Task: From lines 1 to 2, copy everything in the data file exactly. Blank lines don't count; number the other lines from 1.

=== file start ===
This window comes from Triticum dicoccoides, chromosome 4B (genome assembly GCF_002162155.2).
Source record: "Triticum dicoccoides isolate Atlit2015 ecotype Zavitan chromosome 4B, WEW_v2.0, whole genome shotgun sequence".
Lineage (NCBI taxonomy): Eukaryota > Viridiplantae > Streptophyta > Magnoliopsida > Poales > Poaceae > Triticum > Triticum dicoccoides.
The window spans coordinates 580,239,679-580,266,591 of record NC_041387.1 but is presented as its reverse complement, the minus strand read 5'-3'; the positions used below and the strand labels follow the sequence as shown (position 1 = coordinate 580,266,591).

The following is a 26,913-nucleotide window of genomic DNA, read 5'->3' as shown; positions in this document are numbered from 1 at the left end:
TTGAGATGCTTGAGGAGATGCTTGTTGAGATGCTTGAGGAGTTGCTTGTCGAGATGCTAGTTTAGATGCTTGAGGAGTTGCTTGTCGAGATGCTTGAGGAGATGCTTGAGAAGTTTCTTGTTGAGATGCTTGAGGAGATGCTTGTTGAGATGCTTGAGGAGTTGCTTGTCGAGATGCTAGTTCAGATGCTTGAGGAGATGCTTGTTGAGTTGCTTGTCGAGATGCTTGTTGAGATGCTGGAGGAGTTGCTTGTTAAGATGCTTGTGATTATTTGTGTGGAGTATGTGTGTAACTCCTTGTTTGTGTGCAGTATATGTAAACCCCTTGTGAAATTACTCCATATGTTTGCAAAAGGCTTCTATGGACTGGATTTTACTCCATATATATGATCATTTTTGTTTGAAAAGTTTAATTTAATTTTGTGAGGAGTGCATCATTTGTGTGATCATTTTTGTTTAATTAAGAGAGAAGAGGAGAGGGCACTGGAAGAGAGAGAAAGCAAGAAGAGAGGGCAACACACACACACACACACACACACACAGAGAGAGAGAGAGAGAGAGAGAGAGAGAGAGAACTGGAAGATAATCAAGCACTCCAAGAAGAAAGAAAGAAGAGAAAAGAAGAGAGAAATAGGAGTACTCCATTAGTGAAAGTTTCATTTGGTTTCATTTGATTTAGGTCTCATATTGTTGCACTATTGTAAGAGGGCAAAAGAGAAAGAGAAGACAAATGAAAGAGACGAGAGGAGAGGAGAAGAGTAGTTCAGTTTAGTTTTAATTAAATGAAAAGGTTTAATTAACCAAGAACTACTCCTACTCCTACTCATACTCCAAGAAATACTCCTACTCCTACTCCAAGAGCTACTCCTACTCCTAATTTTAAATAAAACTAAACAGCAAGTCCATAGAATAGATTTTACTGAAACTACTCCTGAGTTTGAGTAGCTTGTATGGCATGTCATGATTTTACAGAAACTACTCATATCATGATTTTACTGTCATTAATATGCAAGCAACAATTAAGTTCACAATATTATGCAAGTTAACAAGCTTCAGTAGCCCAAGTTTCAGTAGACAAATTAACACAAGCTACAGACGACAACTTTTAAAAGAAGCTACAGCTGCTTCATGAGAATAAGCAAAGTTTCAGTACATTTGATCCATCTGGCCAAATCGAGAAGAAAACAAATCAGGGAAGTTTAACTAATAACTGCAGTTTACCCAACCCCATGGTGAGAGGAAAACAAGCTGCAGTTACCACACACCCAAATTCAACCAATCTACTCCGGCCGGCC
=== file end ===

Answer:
This window comes from Triticum dicoccoides, chromosome 4B (genome assembly GCF_002162155.2).
Source record: "Triticum dicoccoides isolate Atlit2015 ecotype Zavitan chromosome 4B, WEW_v2.0, whole genome shotgun sequence".